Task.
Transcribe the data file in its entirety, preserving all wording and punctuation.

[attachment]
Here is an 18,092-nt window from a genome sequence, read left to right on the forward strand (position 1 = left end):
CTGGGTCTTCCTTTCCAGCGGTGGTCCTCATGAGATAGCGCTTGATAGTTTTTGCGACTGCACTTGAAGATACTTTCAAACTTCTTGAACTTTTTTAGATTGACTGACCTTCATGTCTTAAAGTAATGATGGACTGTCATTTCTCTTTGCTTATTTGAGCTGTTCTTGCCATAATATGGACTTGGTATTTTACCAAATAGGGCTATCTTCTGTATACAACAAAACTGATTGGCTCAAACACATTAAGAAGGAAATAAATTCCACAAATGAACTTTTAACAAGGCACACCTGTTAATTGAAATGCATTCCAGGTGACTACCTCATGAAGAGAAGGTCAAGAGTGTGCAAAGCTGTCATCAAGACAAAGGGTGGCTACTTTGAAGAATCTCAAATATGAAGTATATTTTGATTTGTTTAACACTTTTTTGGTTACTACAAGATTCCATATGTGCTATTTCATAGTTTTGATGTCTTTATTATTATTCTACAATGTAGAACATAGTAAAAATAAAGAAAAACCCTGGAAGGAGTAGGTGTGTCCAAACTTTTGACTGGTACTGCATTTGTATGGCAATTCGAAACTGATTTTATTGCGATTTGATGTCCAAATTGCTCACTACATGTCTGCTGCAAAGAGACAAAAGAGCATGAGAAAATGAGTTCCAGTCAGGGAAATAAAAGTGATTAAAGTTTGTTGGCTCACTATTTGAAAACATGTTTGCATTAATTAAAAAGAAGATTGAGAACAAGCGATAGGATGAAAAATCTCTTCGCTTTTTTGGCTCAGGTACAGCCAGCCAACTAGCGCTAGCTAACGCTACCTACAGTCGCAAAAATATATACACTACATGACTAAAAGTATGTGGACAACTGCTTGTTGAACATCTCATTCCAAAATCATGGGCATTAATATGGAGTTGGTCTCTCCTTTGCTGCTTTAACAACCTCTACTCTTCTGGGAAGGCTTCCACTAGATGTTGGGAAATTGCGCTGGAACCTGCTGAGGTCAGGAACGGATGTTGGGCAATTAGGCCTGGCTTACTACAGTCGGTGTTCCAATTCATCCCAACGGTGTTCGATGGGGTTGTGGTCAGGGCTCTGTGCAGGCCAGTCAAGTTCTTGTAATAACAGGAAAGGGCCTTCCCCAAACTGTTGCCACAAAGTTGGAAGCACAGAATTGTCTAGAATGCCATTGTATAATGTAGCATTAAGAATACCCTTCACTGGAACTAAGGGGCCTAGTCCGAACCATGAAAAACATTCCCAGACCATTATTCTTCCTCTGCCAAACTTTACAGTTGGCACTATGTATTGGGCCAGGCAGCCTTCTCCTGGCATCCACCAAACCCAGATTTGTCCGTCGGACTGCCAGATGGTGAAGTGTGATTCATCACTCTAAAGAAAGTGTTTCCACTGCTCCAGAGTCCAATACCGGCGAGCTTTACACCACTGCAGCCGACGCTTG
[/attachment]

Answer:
Here is an 18,092-nt window from a genome sequence, read left to right on the forward strand (position 1 = left end):
CTGGGTCTTCCTTTCCAGCGGTGGTCCTCATGAGATAGCGCTTGATAGTTTTTGCGACTGCACTTGAAGATACTTTCAAACTTCTTGAACTTTTTTAGATTGACTGACCTTCATGTCTTAAAGTAATGATGGACTGTCATTTCTCTTTGCTTATTTGAGCTGTTCTTGCCATAATATGGACTTGGTATTTTACCAAATAGGGCTATCTTCTGTATACAACAAAACTGATTGGCTCAAACACATTAAGAAGGAAATAAATTCCACAAATGAACTTTTAACAAGGCACACCTGTTAATTGAAATGCATTCCAGGTGACTACCTCATGAAGAGAAGGTCAAGAGTGTGCAAAGCTGTCATCAAGACAAAGGGTGGCTACTTTGAAGAATCTCAAATATGAAGTATATTTTGATTTGTTTAACACTTTTTTGGTTACTACAAGATTCCATATGTGCTATTTCATAGTTTTGATGTCTTTATTATTATTCTACAATGTAGAACATAGTAAAAATAAAGAAAAACCCTGGAAGGAGTAGGTGTGTCCAAACTTTTGACTGGTACTGCATTTGTATGGCAATTCGAAACTGATTTTATTGCGATTTGATGTCCAAATTGCTCACTACATGTCTGCTGCAAAGAGACAAAAGAGCATGAGAAAATGAGTTCCAGTCAGGGAAATAAAAGTGATTAAAGTTTGTTGGCTCACTATTTGAAAACATGTTTGCATTAATTAAAAAGAAGATTGAGAACAAGCGATAGGATGAAAAATCTCTTCGCTTTTTTGGCTCAGGTACAGCCAGCCAACTAGCGCTAGCTAACGCTACCTACAGTCGCAAAAATATATACACTACATGACTAAAAGTATGTGGACAACTGCTTGTTGAACATCTCATTCCAAAATCATGGGCATTAATATGGAGTTGGTCTCTCCTTTGCTGCTTTAACAACCTCTACTCTTCTGGGAAGGCTTCCACTAGATGTTGGGAAATTGCGCTGGAACCTGCTGAGGTCAGGAACGGATGTTGGGCAATTAGGCCTGGCTTACTACAGTCGGTGTTCCAATTCATCCCAACGGTGTTCGATGGGGTTGTGGTCAGGGCTCTGTGCAGGCCAGTCAAGTTCTTGTAATAACAGGAAAGGGCCTTCCCCAAACTGTTGCCACAAAGTTGGAAGCACAGAATTGTCTAGAATGCCATTGTATAATGTAGCATTAAGAATACCCTTCACTGGAACTAAGGGGCCTAGTCCGAACCATGAAAAACATTCCCAGACCATTATTCTTCCTCTGCCAAACTTTACAGTTGGCACTATGTATTGGGCCAGGCAGCCTTCTCCTGGCATCCACCAAACCCAGATTTGTCCGTCGGACTGCCAGATGGTGAAGTGTGATTCATCACTCTAAAGAAAGTGTTTCCACTGCTCCAGAGTCCAATACCGGCGAGCTTTACACCACTGCAGCCGACGCTTG